Several people have been bewildered by my enjoyment of this article about the Frankfurt Book Fair. Don’t you get depressed by how it’s not about the authors? they ask. How it’s about books as product? How there are so many, many, many books?


Books are products.

That’s not all they are, but it’s a pretty bloody important aspect, especially for those of us who are trying to make a living writing (or editing or selling) them.

Publishing is an industry. Part of what it’s about—and has always been about—is making money. For most of its history most of that money has been made by people other than writers.1 That’s still the case. Sure, some writers do just fine. As it happens—at this moment in time—I’m one of them. I don’t make a tonne of money, but I’m finally making more than I did as a research fellow.2

But the fact that my career’s toddling along okay (right now) is not why I read articles about “books as product” without blanching. That’s not why it doesn’t bother me to walk into a hall big enough for a city of dinosaurs that’s entirely full of books. I love books! I’m thrilled there are so many of them. And that there are so many people busily bringing them into existence.

Long before I sold so much as a haiku I was fascinated by the industry. By how it operates from the booksellers to the sales reps to the publicists to the editors and agents and writers right through to the execs at the top of the multi-media conglomerates that own most of the big publishing companies in the world. I’m fascinated by the economics of small presses and medium-sized presses too. I want to know everything there is to know. One of the coolest parts of going with Scott on his book tour was meeting so many sales reps and booksellers and media escorts and gossiping about the industry and learning new stuff I hadn’t known.3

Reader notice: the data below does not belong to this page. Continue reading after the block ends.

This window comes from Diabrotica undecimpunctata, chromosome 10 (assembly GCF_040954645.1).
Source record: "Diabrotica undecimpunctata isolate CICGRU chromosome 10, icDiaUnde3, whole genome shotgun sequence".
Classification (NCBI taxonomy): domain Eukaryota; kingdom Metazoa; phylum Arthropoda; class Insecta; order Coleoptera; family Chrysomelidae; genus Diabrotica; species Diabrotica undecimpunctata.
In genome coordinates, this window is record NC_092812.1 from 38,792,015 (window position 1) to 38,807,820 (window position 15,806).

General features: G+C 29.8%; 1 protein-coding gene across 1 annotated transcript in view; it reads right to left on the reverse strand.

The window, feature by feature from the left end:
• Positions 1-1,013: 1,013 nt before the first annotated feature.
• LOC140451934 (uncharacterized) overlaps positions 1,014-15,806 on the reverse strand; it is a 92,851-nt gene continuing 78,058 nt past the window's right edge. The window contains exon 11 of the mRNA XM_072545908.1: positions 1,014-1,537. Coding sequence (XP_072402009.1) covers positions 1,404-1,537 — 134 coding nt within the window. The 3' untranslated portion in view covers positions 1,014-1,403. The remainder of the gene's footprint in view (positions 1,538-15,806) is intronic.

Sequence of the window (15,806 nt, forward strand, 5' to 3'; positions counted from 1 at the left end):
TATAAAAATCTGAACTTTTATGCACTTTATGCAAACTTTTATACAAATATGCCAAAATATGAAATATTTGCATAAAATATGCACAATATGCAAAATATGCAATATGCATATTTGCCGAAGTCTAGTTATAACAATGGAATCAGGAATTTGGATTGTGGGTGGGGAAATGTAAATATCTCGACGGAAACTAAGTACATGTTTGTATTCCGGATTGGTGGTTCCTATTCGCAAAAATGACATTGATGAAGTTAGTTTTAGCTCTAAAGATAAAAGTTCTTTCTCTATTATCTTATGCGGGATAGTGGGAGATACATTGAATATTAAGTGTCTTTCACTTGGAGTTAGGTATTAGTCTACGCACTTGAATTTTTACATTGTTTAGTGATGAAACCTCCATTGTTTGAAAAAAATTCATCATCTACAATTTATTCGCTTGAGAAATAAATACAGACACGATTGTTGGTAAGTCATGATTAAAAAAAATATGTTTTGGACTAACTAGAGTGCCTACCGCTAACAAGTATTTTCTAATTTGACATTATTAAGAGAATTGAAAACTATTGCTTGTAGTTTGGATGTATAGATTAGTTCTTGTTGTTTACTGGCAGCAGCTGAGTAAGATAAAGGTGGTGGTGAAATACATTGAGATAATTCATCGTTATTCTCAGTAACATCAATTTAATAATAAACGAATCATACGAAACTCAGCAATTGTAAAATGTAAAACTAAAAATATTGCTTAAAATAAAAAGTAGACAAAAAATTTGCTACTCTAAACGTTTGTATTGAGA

I subscribe to Publishers Weekly and Publishers Lunch. I read a tonne of different publishing and bookish blogs by agents and editors and booksellers and librarians. Most of the conversations I have with fellow writers and with agents and editors and sales reps and other publishing types quickly turns into gossip about the industry. Who’s making the big deals? Which house is going after what kinds of books and why? Are the Twilight books the new Harry Potter?

I’m not saying I think publishing today is all roses. It’s not. But it never was. I spent more than a year of my life reading through the letters of Judith Merril and other science fiction writers of the 40s and 50s. Their struggles to make a living are very familiar.

Like Carole Cadwalladr I’m depressed by how few foreign-language titles are translated into English. By the books I think are hideously bad that do incredibly well4. But I remind myself that it was ever thus. The Pilgrim’s Progress is possibly the most boring book ever written. Twas a bestseller in its day. Crappy books have done well in the past; they’ll do well in the future. But there are always wonderful books flying off the shelves too.

There are more books being published than ever before. There are more readers than ever before. I think that’s fabulous.

I’d be depressed if we could no longer fill the halls of the Frankfurt Book Fair. If people weren’t excited about the latest books or by Doris Lessing winning the Nobel or by the latest crazy book deal.

I guess I’m a publishing geek.

  1. Most editors and publicists and sales reps and booksellers don’t make much either. Seriously if you go into any aspect of the publishing industry trying to make your fortune you’re delusional. []
  2. Barely. And only as of this year. It could change. []
  3. For instance I had no idea media escorts even existed. []
  4. that dreadful YA I mentioned recently better flop! []

Book fair horror

Carole Cadwalladr writes very entertainingly about the Frankfurt book fair. Especially about all the gossip. One of my favourite bits is her glancing mention of inflated print runs.1 Apparently this goes back much further than I’d realised:

For as long as people have written books, people have sold them too, and this involves a certain amount of talking things up. Erasmus, in the 15th century, is said to have drummed up business here (the fair’s been going for 800-odd years) by claiming the first print run of his Colloquies was 24,000. And this in an age when the average number of copies produced was around 50.